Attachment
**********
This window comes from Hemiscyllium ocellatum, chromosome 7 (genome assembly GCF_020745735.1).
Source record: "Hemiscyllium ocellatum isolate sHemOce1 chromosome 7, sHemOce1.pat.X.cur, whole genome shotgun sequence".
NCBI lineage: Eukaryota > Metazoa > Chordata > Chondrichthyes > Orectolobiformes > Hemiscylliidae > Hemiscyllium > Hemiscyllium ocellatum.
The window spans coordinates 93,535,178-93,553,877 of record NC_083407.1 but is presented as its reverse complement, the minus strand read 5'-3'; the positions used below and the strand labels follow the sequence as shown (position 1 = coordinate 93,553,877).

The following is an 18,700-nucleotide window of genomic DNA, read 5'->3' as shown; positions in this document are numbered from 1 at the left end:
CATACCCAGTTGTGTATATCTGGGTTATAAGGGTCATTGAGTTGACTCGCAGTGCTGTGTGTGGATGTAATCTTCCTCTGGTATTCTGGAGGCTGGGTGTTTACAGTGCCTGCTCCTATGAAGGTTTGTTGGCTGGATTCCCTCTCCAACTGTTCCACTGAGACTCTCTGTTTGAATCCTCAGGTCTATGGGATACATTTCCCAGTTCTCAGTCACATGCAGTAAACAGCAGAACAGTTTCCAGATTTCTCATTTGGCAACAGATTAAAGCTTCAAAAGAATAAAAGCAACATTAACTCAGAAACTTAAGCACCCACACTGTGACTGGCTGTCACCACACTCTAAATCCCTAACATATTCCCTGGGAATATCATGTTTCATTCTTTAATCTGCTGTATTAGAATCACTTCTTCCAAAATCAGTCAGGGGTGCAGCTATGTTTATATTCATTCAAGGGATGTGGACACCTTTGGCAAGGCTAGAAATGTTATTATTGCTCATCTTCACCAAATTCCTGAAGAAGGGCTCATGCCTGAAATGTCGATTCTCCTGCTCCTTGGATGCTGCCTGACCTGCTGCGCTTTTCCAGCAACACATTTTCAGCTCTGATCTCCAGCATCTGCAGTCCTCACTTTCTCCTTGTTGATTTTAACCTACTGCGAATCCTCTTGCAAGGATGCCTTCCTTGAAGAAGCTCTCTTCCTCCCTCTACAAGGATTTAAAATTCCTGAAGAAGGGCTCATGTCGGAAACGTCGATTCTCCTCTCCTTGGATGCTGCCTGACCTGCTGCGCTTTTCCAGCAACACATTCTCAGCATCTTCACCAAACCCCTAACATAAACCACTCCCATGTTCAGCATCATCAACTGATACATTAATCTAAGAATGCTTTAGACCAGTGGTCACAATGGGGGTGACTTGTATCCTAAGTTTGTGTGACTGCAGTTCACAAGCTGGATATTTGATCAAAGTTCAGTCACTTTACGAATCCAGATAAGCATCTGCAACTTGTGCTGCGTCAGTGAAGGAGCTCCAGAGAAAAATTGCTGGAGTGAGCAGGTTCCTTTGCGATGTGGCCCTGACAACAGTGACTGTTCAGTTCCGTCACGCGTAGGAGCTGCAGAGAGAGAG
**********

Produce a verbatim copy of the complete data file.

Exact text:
This window comes from Hemiscyllium ocellatum, chromosome 7 (genome assembly GCF_020745735.1).
Source record: "Hemiscyllium ocellatum isolate sHemOce1 chromosome 7, sHemOce1.pat.X.cur, whole genome shotgun sequence".
NCBI lineage: Eukaryota > Metazoa > Chordata > Chondrichthyes > Orectolobiformes > Hemiscylliidae > Hemiscyllium > Hemiscyllium ocellatum.
The window spans coordinates 93,535,178-93,553,877 of record NC_083407.1 but is presented as its reverse complement, the minus strand read 5'-3'; the positions used below and the strand labels follow the sequence as shown (position 1 = coordinate 93,553,877).

The following is an 18,700-nucleotide window of genomic DNA, read 5'->3' as shown; positions in this document are numbered from 1 at the left end:
CATACCCAGTTGTGTATATCTGGGTTATAAGGGTCATTGAGTTGACTCGCAGTGCTGTGTGTGGATGTAATCTTCCTCTGGTATTCTGGAGGCTGGGTGTTTACAGTGCCTGCTCCTATGAAGGTTTGTTGGCTGGATTCCCTCTCCAACTGTTCCACTGAGACTCTCTGTTTGAATCCTCAGGTCTATGGGATACATTTCCCAGTTCTCAGTCACATGCAGTAAACAGCAGAACAGTTTCCAGATTTCTCATTTGGCAACAGATTAAAGCTTCAAAAGAATAAAAGCAACATTAACTCAGAAACTTAAGCACCCACACTGTGACTGGCTGTCACCACACTCTAAATCCCTAACATATTCCCTGGGAATATCATGTTTCATTCTTTAATCTGCTGTATTAGAATCACTTCTTCCAAAATCAGTCAGGGGTGCAGCTATGTTTATATTCATTCAAGGGATGTGGACACCTTTGGCAAGGCTAGAAATGTTATTATTGCTCATCTTCACCAAATTCCTGAAGAAGGGCTCATGCCTGAAATGTCGATTCTCCTGCTCCTTGGATGCTGCCTGACCTGCTGCGCTTTTCCAGCAACACATTTTCAGCTCTGATCTCCAGCATCTGCAGTCCTCACTTTCTCCTTGTTGATTTTAACCTACTGCGAATCCTCTTGCAAGGATGCCTTCCTTGAAGAAGCTCTCTTCCTCCCTCTACAAGGATTTAAAATTCCTGAAGAAGGGCTCATGTCGGAAACGTCGATTCTCCTCTCCTTGGATGCTGCCTGACCTGCTGCGCTTTTCCAGCAACACATTCTCAGCATCTTCACCAAACCCCTAACATAAACCACTCCCATGTTCAGCATCATCAACTGATACATTAATCTAAGAATGCTTTAGACCAGTGGTCACAATGGGGGTGACTTGTATCCTAAGTTTGTGTGACTGCAGTTCACAAGCTGGATATTTGATCAAAGTTCAGTCACTTTACGAATCCAGATAAGCATCTGCAACTTGTGCTGCGTCAGTGAAGGAGCTCCAGAGAAAAATTGCTGGAGTGAGCAGGTTCCTTTGCGATGTGGCCCTGACAACAGTGACTGTTCAGTTCCGTCACGCGTAGGAGCTGCAGAGAGAGAG